Five years is a relatively short share-picking timeframe given that we are often encouraged to take a long-term view when it comes to investing. I think though that it is useful to consider what might happen in the next five years as a way to start thinking about which businesses are tapping into dynamic trends that should help them to grow. Here I have picked out two companies that I think are well positioned for further growth in the coming half decade.
It is not hard to see why. Investors are impressed by the company because of its growth. In the half-year to 31 January, revenue rose 21.1% versus the same period the year before, while operating profit increased by 40.4%. The company also added 620 new customers. An update in May telling investors full-year results will now be slightly ahead of previous expectations will have added to the excitement around this growth company.
Given the meteoric rise of the shares, it does mean that they would not now be called cheap, the P/E ratio being a little over 31, but growth investors may well think the price is worth paying for a company operating in an industry that is itself performing very well. Given Softcat’s success to date, and no signs of a slowdown, despite the tough economic environment, there is no hint that the company won’t continue to outperform over the next few years.
Shares in price comparison group Moneysupermarket.com (LSE: MONY) have also been doing very well so far this year, having increased by around 36%. The shares are a little less expensive than Softcat’s, trading on a P/E ratio of just over 21.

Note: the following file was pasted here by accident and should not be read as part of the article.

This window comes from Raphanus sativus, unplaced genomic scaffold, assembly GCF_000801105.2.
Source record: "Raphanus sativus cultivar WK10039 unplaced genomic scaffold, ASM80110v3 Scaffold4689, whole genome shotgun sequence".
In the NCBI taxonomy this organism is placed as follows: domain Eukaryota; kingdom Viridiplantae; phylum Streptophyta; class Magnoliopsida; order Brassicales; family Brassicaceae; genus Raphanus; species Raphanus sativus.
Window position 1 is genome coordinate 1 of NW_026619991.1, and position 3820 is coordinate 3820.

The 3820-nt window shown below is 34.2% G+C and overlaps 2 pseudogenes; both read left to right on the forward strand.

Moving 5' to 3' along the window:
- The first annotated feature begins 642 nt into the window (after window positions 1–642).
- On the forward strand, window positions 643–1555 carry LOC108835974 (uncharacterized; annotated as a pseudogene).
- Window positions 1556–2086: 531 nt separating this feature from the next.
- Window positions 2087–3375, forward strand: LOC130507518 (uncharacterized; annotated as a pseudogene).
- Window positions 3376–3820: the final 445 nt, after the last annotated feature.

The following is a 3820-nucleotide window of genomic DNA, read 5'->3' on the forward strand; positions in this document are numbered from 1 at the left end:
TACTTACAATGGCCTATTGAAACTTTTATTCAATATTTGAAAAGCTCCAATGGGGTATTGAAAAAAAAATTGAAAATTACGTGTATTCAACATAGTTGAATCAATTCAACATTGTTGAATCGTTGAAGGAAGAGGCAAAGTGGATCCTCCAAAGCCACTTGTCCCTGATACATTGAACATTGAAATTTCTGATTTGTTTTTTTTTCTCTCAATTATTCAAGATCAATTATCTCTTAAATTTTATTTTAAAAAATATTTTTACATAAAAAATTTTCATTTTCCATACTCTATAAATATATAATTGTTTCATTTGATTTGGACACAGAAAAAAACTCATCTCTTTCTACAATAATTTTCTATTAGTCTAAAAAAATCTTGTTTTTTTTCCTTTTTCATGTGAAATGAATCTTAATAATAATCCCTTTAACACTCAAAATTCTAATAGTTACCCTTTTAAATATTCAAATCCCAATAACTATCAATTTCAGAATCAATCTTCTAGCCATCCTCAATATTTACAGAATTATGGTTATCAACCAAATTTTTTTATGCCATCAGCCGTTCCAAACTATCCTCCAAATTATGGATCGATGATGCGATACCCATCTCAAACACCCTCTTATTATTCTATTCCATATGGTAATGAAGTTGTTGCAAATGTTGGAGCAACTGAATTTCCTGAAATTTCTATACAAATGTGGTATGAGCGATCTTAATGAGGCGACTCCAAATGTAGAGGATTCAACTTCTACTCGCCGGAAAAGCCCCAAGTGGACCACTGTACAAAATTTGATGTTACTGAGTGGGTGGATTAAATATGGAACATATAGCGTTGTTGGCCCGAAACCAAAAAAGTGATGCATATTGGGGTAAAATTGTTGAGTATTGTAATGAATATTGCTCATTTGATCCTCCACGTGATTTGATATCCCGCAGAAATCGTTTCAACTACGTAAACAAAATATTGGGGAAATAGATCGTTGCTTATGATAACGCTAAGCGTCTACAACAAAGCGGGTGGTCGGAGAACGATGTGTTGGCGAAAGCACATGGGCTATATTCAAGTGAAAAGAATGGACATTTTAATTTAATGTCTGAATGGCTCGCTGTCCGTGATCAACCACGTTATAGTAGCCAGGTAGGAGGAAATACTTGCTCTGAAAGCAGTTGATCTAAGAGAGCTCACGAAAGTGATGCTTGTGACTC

The company, which aims to change consumer habits by encouraging us to shop around for the best deals on everything from insurance to credit cards, has also been posting strong growth. Its first-quarter revenues leapt by 19%, driven by a particularly solid performance from its home services business. Total revenue for the quarter ending 31 March rose to £104.9m from £88.3m year-on-year. In other good news for investors, the company outlined its plan to return £40m to shareholders via a special dividend of 7.46p.
The company is not without risks, as analysts at Berenberg have pointed out, because there is the potential for the comparison group’s markets to weaken, alongside growing margin pressures and intensifying competition in its core verticals, resulting in what they believe will be low profit growth in the future.
However, this seems like a pessimistic view. Yes, the shares have risen quite sharply over recent months, making buying now more risky than it was back at the start of the year, but Moneysupermarket has strong brand awareness, a history of pre-tax profit growth – it rose from £66m in 2014 to £106.9m in 2018, and a sustainable and growing dividend. It is for these reasons that I think the comparison group will keep on rewarding investors over the next five years.
Andy Ross has no position in any of the shares mentioned. The Motley Fool UK has recommended Moneysupermarket.com. Views expressed on the companies mentioned in this article are those of the writer and therefore may differ from the official recommendations we make in our subscription services such as Share Advisor, Hidden Winners and Pro. Here at The Motley Fool we believe that considering a diverse range of insights makes us better investors.